What Is This Business About Deacons?
First of all, it should be emphasized that elders are essential as an assembly matures and God raises up men with a shepherd's heart for the sheep. These should be recognized as leaders of God's people and allowed to make decisions for the flock. A scriptural assembly is not a pure democracy with all having an equal voice in decisions affecting God's people. It is fitting that the most godly, mature, spiritual men lead God's people. Because of this the apostles "appointed elders in every church" (Acts 14:23 NKJ). Not to have elders in an assembly is to be "lacking" (Titus 1:5).
There was no clergy-laity system with the elders divided into "teaching" and "ruling" elders. All elders were on the same footing and all were expected to exercise their gifts and to be "able to teach" (I Tim. 3:2). A full-time worker while working with an assembly to build it up would be viewed as one of the elders, not as a minister over them (cf. I Peter 5:1). The local elders were expected to earn their own living. The worker was supported by gifts from various churches and individuals (Phil. 4:15-16). Peter recognized the tremendous need of churches to have godly elders (I Peter 5:1-4).
pians 1:1 and I Timothy 3 we would not even be aware that such an office existed. In these passages because the office is mentioned alongside that of an elder it is obvious that at least in some of the assemblies deacons existed.
First, we need to define
our terms. The Greek word diakonos is defined as a
"servant of someone," a "helper" or a
"deacon as an official of the church" (p. 183,
Arndt and Gingrich, A Greek-English Lexicon of the New
Testament and Other Early Christian Literature).
The verb form diakonew is translated "to wait on
someone," "to serve," "to care
for," "to help," and "to serve as a
deacon." The term "deacon" then is
not a tranlation of the original but a
transliteration. The Greek word was imported into
the English language and had become a part of
ecclesiastical language in the Church of England.
The Greek noun doulos is translated a "slave" and emphasizes the relationship to the master and owner. The noun diakonos focuses upon the activity of serving another. While the English word "minister" does have in its origin the thought of "servant," today it is used often to denote an office, such as the minister of a department of government or the minister of a church. The word in itself carries no such connotation.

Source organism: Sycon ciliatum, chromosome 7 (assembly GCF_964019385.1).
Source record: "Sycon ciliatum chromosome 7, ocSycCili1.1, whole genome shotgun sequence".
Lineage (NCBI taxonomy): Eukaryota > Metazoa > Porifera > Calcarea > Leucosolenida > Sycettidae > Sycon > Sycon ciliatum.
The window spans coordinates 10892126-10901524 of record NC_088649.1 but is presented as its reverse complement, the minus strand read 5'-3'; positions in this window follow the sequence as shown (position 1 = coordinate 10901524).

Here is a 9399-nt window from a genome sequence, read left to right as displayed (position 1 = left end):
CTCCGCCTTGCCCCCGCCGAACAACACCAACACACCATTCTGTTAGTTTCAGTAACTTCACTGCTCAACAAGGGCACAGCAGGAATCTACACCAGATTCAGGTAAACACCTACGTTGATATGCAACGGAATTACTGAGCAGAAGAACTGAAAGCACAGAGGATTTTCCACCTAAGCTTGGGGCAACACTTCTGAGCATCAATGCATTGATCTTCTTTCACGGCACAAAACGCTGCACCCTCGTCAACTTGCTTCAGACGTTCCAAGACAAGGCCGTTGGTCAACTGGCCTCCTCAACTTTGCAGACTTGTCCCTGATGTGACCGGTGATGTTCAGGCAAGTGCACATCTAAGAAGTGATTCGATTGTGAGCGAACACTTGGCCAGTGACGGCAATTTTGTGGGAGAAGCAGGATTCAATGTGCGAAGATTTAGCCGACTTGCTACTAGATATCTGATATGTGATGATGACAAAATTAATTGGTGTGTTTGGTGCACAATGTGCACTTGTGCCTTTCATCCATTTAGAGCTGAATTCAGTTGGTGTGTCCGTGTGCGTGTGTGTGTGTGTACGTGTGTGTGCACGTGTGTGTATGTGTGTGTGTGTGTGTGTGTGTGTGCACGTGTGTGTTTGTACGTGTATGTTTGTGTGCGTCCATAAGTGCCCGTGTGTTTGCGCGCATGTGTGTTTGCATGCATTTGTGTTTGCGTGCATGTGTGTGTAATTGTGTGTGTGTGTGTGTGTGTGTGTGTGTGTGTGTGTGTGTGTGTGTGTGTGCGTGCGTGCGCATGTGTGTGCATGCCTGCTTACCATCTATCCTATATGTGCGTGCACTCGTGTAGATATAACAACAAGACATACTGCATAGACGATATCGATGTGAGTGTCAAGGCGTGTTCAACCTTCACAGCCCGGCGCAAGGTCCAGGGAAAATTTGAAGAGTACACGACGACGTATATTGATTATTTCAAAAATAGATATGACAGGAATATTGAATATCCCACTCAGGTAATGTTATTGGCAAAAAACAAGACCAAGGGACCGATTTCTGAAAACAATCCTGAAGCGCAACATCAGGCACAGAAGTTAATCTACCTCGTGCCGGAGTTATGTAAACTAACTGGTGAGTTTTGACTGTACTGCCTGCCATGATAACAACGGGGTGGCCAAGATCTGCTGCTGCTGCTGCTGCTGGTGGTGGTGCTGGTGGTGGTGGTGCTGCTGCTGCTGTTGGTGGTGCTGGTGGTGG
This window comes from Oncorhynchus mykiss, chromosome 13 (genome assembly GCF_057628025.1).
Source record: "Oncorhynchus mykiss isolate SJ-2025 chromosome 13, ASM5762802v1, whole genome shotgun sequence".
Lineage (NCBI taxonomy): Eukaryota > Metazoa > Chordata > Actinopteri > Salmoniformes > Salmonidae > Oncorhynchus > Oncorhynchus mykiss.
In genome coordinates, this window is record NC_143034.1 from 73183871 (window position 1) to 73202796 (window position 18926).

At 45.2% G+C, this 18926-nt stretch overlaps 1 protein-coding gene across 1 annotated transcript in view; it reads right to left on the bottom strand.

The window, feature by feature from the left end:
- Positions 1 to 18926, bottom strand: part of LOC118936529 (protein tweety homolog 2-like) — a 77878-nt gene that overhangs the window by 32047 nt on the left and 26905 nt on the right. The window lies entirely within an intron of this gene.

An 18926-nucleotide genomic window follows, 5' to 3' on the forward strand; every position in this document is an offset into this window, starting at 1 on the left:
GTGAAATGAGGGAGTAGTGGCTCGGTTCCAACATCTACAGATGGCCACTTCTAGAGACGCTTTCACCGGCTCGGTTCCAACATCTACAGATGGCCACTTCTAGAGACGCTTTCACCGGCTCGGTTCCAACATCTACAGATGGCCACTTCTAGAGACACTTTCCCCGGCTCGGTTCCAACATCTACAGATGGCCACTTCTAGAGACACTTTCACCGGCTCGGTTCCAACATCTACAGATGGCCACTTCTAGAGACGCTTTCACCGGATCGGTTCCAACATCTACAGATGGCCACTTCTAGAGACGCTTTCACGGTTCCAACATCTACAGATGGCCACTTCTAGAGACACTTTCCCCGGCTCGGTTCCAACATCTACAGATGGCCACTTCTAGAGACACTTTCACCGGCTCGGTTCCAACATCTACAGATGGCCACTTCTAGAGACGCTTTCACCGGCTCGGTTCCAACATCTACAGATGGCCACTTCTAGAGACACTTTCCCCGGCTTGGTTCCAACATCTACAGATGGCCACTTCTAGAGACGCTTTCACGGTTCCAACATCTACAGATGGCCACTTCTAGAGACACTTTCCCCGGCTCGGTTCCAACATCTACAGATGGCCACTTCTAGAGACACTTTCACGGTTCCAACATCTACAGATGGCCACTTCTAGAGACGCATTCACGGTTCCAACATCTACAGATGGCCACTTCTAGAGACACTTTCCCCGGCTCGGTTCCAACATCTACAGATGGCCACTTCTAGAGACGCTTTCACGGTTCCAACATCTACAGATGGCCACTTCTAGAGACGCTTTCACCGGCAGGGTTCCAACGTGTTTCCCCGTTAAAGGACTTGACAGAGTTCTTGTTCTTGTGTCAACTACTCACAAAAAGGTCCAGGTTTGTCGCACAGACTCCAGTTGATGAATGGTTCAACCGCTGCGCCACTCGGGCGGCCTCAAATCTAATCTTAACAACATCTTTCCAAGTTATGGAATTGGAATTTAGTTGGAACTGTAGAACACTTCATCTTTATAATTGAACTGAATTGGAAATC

Acts 6 is often used as giving the origin of the office of deacon. But this may be saying too much. The seven are never called deacons, although they were certainly appointed to relieve the elders of some of the mundane details of church life. In so far as they were helpers of the elders they were servants of the church. At least one might suggest that their work as helping the elders was typical of those who later were called "servants" or "deacons"of the church.
The work and appointment
arose out of a current need. Hence the Scripture is
vague about the duties of deacons. The needs of
churches vary according to the local situation. In
fact, in the beginning of an assembly there may be no
special needs that require such an appointment.
However, as time goes on and a fellowship grows, a
building may be acquired. This will require
maintenance and care. The elders will need helpers
now to relieve them of such duties. They need to
give themselves to the Word and to prayer, to the
spiritual needs of the flock.
However, to limit the work
of these servants or deacons to helping the widows or
sickly is not wise. Scripture nowhere delineates
the precise duties of "deacons." They are
helpers to the elders. Let the elders then, with
the consent of the congregation, appoint godly men to
assist them in the details of church life as the need
arises. Such men should prove themselves first by
their godly, consistent lives (I Tim. 3:8-12).
Faith- fulness in these lesser responsibilities
will qualify them for greater work later (I Tim.
3:13). Stephen served the church faithfully,
exercised his spiritual gifts and was a powerful witness
for the Lord Jesus (Acts 6). May all
"deacons" follow his example.